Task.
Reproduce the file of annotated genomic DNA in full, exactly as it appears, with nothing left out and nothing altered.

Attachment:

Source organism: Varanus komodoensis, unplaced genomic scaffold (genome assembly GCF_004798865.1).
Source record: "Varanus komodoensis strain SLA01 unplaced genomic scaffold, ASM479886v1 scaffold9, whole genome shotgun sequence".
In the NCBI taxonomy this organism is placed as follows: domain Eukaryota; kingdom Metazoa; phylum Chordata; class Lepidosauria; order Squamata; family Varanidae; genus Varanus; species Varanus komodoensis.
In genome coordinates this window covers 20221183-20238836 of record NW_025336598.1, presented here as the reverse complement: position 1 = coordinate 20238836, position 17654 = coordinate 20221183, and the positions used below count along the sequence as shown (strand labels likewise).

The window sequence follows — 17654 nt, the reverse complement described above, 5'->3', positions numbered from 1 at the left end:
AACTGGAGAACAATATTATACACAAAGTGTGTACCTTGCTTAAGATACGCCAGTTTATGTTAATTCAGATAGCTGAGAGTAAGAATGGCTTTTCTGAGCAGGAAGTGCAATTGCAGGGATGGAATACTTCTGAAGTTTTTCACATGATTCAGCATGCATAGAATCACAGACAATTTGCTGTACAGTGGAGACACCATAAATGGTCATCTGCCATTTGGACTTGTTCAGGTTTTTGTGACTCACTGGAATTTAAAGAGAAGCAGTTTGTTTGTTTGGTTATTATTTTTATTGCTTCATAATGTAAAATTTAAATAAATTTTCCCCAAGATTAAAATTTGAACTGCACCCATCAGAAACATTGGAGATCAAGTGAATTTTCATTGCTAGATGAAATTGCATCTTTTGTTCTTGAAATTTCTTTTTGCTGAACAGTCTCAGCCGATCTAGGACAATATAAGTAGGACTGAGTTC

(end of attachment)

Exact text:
Source organism: Varanus komodoensis, unplaced genomic scaffold (genome assembly GCF_004798865.1).
Source record: "Varanus komodoensis strain SLA01 unplaced genomic scaffold, ASM479886v1 scaffold9, whole genome shotgun sequence".
In the NCBI taxonomy this organism is placed as follows: domain Eukaryota; kingdom Metazoa; phylum Chordata; class Lepidosauria; order Squamata; family Varanidae; genus Varanus; species Varanus komodoensis.
In genome coordinates this window covers 20221183-20238836 of record NW_025336598.1, presented here as the reverse complement: position 1 = coordinate 20238836, position 17654 = coordinate 20221183, and the positions used below count along the sequence as shown (strand labels likewise).

The window sequence follows — 17654 nt, the reverse complement described above, 5'->3', positions numbered from 1 at the left end:
AACTGGAGAACAATATTATACACAAAGTGTGTACCTTGCTTAAGATACGCCAGTTTATGTTAATTCAGATAGCTGAGAGTAAGAATGGCTTTTCTGAGCAGGAAGTGCAATTGCAGGGATGGAATACTTCTGAAGTTTTTCACATGATTCAGCATGCATAGAATCACAGACAATTTGCTGTACAGTGGAGACACCATAAATGGTCATCTGCCATTTGGACTTGTTCAGGTTTTTGTGACTCACTGGAATTTAAAGAGAAGCAGTTTGTTTGTTTGGTTATTATTTTTATTGCTTCATAATGTAAAATTTAAATAAATTTTCCCCAAGATTAAAATTTGAACTGCACCCATCAGAAACATTGGAGATCAAGTGAATTTTCATTGCTAGATGAAATTGCATCTTTTGTTCTTGAAATTTCTTTTTGCTGAACAGTCTCAGCCGATCTAGGACAATATAAGTAGGACTGAGTTC